Cutting a long story short: Reform of witness evidence in the Business & Property Courts
In the case of Prophet plc v Hugget the Court of Appeal decided that, where a restrictive covenant has been poorly drafted, it will not read words into it, even if a literal reading offers the employer no protection at all.
Mr Hugget was a sales manager, responsible for selling two of Prophet’s software products (Pr2 and Pr3) to businesses in the fresh produce industry. In December 2013 Mr Hugget was offered a role at a direct competitor of Prophet (K3) and resigned from his role at Prophet. Relying on a restrictive covenant in Mr Hugget’s employment contract, Prophet made an application to the High Court for an injunction, to preclude Mr Hugget from joining K3 for 12 months.
The non-compete post-termination restriction relied on by Prophet provided that for 12 months after termination the employee shall not work for “any business which is similar to, or competes with, any business of the Company”… Both parties agreed that if read alone, this sentence of the restriction would be unenforceable as an unreasonable restraint of trade.
An additional sentence added to the end of the covenant, provided that the restriction would only operate insofar as restricting the employee from working “in connection with any products in, or on, which he/she was involved whilst employed hereunder”. This sentence meant that if read literally the non-compete restriction would provide Prophet with no protection, as K3 did not and would not be selling Pr2 or Pr3, the only products which in effect Mr Hugget was prevented from selling post-termination.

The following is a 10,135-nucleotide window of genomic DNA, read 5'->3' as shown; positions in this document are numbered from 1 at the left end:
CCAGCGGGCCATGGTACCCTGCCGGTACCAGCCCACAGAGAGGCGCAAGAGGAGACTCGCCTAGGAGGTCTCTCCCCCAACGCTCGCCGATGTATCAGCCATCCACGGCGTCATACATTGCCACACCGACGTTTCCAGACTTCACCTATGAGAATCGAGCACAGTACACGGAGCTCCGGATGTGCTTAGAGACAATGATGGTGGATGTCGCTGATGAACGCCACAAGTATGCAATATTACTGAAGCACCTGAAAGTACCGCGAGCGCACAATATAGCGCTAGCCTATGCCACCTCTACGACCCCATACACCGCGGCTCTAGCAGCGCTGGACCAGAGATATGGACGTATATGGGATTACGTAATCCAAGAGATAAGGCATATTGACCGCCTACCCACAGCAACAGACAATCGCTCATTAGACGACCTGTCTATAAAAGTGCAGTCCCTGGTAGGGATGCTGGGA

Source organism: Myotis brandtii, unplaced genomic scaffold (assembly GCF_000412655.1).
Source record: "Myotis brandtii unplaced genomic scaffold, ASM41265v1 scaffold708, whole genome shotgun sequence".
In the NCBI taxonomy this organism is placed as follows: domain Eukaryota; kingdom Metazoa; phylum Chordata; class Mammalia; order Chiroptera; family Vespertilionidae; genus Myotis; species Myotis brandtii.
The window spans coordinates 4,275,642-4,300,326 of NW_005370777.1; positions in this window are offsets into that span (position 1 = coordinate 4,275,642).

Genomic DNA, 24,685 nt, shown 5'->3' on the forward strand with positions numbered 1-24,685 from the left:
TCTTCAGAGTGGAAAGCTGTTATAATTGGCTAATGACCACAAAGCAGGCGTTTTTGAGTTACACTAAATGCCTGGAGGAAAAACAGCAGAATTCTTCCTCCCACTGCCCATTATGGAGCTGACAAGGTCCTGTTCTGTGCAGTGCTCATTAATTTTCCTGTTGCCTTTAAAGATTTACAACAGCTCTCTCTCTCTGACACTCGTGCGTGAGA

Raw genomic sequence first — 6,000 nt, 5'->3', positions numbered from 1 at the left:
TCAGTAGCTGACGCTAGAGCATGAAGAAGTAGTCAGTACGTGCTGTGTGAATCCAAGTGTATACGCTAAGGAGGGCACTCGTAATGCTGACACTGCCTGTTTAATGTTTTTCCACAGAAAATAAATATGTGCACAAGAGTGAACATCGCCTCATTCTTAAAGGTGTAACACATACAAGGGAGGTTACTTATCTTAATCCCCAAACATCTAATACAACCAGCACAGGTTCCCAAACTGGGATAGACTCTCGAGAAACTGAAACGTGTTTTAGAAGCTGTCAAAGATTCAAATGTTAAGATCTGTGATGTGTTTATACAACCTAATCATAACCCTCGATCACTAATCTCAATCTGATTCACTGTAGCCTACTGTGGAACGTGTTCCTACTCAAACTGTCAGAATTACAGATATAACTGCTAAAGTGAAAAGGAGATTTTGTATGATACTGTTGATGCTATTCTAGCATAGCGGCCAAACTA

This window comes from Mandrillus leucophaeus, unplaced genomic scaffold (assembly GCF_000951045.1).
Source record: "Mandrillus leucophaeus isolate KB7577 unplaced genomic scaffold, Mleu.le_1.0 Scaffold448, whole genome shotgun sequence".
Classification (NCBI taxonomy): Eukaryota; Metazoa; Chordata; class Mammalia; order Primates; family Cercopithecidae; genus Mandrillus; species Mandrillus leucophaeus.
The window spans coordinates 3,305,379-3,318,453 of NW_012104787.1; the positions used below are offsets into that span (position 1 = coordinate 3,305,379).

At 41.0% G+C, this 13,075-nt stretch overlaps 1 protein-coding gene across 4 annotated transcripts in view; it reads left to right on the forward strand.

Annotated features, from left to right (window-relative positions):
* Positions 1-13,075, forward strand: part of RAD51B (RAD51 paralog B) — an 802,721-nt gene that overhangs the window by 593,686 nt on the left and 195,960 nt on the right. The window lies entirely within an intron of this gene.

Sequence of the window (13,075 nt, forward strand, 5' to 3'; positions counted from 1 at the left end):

The High Court
The High Court held that the clause should not be read literally, as to do so would not give effect to the parties’ intentions, as no competitor would ever be selling Pr2 or Pr3. It therefore added the words “or similar thereto” to the end of the clause and granted the injunction sought.
The Court of Appeal
The Court of Appeal unanimously allowed Mr Hugget’s appeal against the injunction. It held that although a court should generally interpret an ambiguous clause in such a way as to provide a commercially sensible solution, this was not an ambiguous clause: the covenant did not contain an error of drafting but an error of thought. It found that the second sentence was clearly added to the covenant as a proviso with the intention of ensuring that the covenant as a whole was enforceable and not in unreasonable restraint of trade.
This decision means that if an employer does not carefully think through the literal meaning and impact of a restrictive covenant, in terms of the precise role of the individual involved, there is a risk that the entire restriction may have no commercial effect. This serves as an important reminder that employers should carefully consider the intention and drafting of all restrictions and tailor them to individual employees, on a case by case basis.
To see top tips for restrictive covenants, please click here.
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